India might be America’s next big trade problem
By: Kent Hoover, The Business Journals
We’re used to U.S. manufacturers complaining about China’s trade practices; now companies are upset with India as well.
That’s the word from the National Association of Manufacturers, which contends the Indian government is implementing an industrial policy that discriminate against foreign companies in hopes of creating more manufacturing jobs in that country. India is pursuing that policy in various ways, such as revoking or denying patents for foreign companies and imposing domestic content requirements in industries ranging from clean energy to medical devices, said Linda Dempsey, vice president of international economic affairs at NAM.
India is America’s 11th-largest trading partner, and U.S. manufacturers expected lots of export opportunities there when the country adopted economic reforms in the 1990s, she said.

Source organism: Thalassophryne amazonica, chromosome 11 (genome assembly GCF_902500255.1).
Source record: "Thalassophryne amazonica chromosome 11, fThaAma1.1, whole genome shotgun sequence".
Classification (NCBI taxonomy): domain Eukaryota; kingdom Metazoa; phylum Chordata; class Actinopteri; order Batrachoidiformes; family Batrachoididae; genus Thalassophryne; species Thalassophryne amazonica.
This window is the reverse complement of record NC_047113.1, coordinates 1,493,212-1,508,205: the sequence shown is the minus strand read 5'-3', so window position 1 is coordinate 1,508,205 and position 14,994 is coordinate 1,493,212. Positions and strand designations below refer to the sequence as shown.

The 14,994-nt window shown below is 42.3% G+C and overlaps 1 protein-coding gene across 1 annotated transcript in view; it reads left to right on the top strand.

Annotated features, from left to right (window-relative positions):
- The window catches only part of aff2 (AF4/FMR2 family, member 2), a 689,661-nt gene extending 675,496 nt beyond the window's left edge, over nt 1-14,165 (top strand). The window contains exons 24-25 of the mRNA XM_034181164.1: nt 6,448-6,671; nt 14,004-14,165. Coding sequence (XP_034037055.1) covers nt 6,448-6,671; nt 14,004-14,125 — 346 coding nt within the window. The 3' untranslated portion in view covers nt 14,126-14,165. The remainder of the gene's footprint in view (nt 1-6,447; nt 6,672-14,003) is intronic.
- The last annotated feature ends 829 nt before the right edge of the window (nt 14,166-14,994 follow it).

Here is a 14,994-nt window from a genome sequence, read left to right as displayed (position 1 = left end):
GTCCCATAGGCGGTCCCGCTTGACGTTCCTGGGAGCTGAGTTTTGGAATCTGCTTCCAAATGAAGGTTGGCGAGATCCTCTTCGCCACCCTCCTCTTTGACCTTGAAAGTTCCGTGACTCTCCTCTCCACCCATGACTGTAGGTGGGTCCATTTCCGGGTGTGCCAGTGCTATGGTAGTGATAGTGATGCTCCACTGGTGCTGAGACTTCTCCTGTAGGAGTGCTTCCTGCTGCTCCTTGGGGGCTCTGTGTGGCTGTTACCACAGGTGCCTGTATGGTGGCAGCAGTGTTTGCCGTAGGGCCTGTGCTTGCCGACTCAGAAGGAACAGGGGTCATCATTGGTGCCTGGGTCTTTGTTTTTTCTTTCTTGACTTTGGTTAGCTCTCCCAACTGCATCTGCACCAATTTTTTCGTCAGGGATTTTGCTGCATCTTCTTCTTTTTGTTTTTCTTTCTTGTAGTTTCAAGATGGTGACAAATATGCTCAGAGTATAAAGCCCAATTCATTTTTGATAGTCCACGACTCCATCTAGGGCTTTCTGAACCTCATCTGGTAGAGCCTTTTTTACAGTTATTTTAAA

But over the past year, there has been “very much a reversal in that course,” Dempsey said.
A wide range of manufacturers have raised concerns about India’s new policies with NAM.
“It’s one of those issues we’re hearing about every day,” she said.
“This type of approach by India cannot continue.”
NAM wants top officials in President Barack Obama‘s administration to talk with their counterparts in the Indian government and persuade them that “this path forward is not the way to grow one’s economy,” Dempsey said.
If India continues down this path, NAM is concerned that other countries may follow India’s lead.